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Protecting Your Texas Small Business with a Prenuptial Agreement

The Law Office of Cassandra R. Noel April 28, 2023

If you're a small business owner contemplating marriage, protecting your business from the potential impact of a divorce is likely a top concern. A prenuptial agreement (prenup) can be an effective tool for safeguarding your business interests. In this article, we'll explore how a prenup can help protect your small business in Texas.

The Risk to Your Business

In Texas, a community property state, assets acquired during a marriage are typically considered joint property and are divided equally in a divorce. This can include a business, even if one spouse had no direct involvement in its operation. If your business increased in value during your marriage, that increase could also be considered community property.

Without a prenuptial agreement, your business could be subject to division in a divorce, which could disrupt operations, force a sale, or result in your ex-spouse becoming an unwanted business partner.

How a Prenuptial Agreement Can Help

A prenuptial agreement is a legal document that outlines how assets and debts will be divided in the event of a divorce. It allows you to specify that your business is separate property, protecting it from division.

Here's how a prenuptial agreement can protect your business:

  1. Separate Property: The agreement can specify that your business is your separate property, not subject to division in a divorce.

  2. Value Increase: The agreement can state that any increase in the value of your business during the marriage is also your separate property.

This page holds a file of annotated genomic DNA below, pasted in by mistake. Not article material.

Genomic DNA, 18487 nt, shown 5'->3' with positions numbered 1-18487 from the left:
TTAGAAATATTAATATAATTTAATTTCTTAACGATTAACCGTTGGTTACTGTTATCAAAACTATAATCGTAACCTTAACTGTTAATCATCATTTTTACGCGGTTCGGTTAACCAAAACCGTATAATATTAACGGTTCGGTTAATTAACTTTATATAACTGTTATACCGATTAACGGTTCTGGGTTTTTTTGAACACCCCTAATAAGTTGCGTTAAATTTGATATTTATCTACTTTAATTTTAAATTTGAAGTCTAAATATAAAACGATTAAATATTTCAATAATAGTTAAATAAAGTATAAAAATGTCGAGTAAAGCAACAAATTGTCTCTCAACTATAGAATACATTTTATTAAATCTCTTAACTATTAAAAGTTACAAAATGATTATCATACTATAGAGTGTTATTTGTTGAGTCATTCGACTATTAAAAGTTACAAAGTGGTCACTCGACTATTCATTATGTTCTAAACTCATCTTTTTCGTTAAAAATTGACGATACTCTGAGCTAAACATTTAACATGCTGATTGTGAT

3. Income: The agreement can specify that income from your business is your separate property.

  4. Debts: The agreement can protect your spouse from being responsible for business debts.

Creating a Prenuptial Agreement

Creating a prenuptial agreement should be done with the help of an experienced family law attorney to ensure it's legally sound and enforceable. Here are some steps in the process:

  1. Full Disclosure: Both parties must fully disclose their assets and debts. Hiding assets can result in the agreement being invalidated.

  2. Fairness: The agreement must be fair and not heavily favor one party over the other.

  3. Independent Counsel: Each party should have their own attorney review the agreement.

  4. Voluntary: The agreement must be entered into voluntarily. Any sign of coercion could invalidate the agreement.

  5. Timing: The agreement should be completed well before the wedding to avoid claims of being rushed or pressured.

Protecting your small business with a prenuptial agreement can provide peace of mind and stability for your entrepreneurial endeavors. At the Law Offices of Cassandra R. Noel, we're committed to helping small business owners in Texas protect their hard-earned assets. If you're considering a prenup, contact us today to learn more about how we can assist you.